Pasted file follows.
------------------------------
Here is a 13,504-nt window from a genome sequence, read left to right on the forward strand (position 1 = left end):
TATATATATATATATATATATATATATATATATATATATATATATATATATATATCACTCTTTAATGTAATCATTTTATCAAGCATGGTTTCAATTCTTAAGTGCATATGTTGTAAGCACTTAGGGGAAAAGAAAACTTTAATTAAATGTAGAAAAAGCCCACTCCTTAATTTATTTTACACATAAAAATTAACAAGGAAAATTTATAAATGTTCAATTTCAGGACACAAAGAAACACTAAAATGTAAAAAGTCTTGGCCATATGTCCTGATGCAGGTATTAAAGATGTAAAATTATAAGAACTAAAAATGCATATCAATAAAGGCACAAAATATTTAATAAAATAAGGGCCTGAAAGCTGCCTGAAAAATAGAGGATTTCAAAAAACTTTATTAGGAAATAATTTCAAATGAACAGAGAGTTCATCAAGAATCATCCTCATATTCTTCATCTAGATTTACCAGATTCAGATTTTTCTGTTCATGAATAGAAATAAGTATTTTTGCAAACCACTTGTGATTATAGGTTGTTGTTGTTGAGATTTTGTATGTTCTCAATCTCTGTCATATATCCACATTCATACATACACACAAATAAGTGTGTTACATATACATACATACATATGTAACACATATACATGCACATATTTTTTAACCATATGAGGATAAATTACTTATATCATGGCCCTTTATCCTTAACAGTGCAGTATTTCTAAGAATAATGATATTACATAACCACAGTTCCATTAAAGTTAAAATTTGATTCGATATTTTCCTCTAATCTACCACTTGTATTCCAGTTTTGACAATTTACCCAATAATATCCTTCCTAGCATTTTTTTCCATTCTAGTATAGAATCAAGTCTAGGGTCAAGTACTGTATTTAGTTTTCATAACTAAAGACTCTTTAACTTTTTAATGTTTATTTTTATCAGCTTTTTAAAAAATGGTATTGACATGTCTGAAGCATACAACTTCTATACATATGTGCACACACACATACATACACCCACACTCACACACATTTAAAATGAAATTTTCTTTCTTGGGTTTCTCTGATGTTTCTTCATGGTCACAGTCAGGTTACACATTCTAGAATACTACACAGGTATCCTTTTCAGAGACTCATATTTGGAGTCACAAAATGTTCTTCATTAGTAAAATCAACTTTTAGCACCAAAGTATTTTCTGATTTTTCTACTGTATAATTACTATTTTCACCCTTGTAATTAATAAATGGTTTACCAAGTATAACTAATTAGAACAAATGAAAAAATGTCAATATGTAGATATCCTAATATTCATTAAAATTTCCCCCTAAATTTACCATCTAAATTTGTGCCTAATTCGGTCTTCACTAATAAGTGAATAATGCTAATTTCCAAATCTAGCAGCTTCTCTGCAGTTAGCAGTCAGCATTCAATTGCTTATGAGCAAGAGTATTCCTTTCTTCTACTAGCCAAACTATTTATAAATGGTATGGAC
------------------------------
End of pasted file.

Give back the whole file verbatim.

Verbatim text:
Here is a 13,504-nt window from a genome sequence, read left to right on the forward strand (position 1 = left end):
TATATATATATATATATATATATATATATATATATATATATATATATATATATATCACTCTTTAATGTAATCATTTTATCAAGCATGGTTTCAATTCTTAAGTGCATATGTTGTAAGCACTTAGGGGAAAAGAAAACTTTAATTAAATGTAGAAAAAGCCCACTCCTTAATTTATTTTACACATAAAAATTAACAAGGAAAATTTATAAATGTTCAATTTCAGGACACAAAGAAACACTAAAATGTAAAAAGTCTTGGCCATATGTCCTGATGCAGGTATTAAAGATGTAAAATTATAAGAACTAAAAATGCATATCAATAAAGGCACAAAATATTTAATAAAATAAGGGCCTGAAAGCTGCCTGAAAAATAGAGGATTTCAAAAAACTTTATTAGGAAATAATTTCAAATGAACAGAGAGTTCATCAAGAATCATCCTCATATTCTTCATCTAGATTTACCAGATTCAGATTTTTCTGTTCATGAATAGAAATAAGTATTTTTGCAAACCACTTGTGATTATAGGTTGTTGTTGTTGAGATTTTGTATGTTCTCAATCTCTGTCATATATCCACATTCATACATACACACAAATAAGTGTGTTACATATACATACATACATATGTAACACATATACATGCACATATTTTTTAACCATATGAGGATAAATTACTTATATCATGGCCCTTTATCCTTAACAGTGCAGTATTTCTAAGAATAATGATATTACATAACCACAGTTCCATTAAAGTTAAAATTTGATTCGATATTTTCCTCTAATCTACCACTTGTATTCCAGTTTTGACAATTTACCCAATAATATCCTTCCTAGCATTTTTTTCCATTCTAGTATAGAATCAAGTCTAGGGTCAAGTACTGTATTTAGTTTTCATAACTAAAGACTCTTTAACTTTTTAATGTTTATTTTTATCAGCTTTTTAAAAAATGGTATTGACATGTCTGAAGCATACAACTTCTATACATATGTGCACACACACATACATACACCCACACTCACACACATTTAAAATGAAATTTTCTTTCTTGGGTTTCTCTGATGTTTCTTCATGGTCACAGTCAGGTTACACATTCTAGAATACTACACAGGTATCCTTTTCAGAGACTCATATTTGGAGTCACAAAATGTTCTTCATTAGTAAAATCAACTTTTAGCACCAAAGTATTTTCTGATTTTTCTACTGTATAATTACTATTTTCACCCTTGTAATTAATAAATGGTTTACCAAGTATAACTAATTAGAACAAATGAAAAAATGTCAATATGTAGATATCCTAATATTCATTAAAATTTCCCCCTAAATTTACCATCTAAATTTGTGCCTAATTCGGTCTTCACTAATAAGTGAATAATGCTAATTTCCAAATCTAGCAGCTTCTCTGCAGTTAGCAGTCAGCATTCAATTGCTTATGAGCAAGAGTATTCCTTTCTTCTACTAGCCAAACTATTTATAAATGGTATGGAC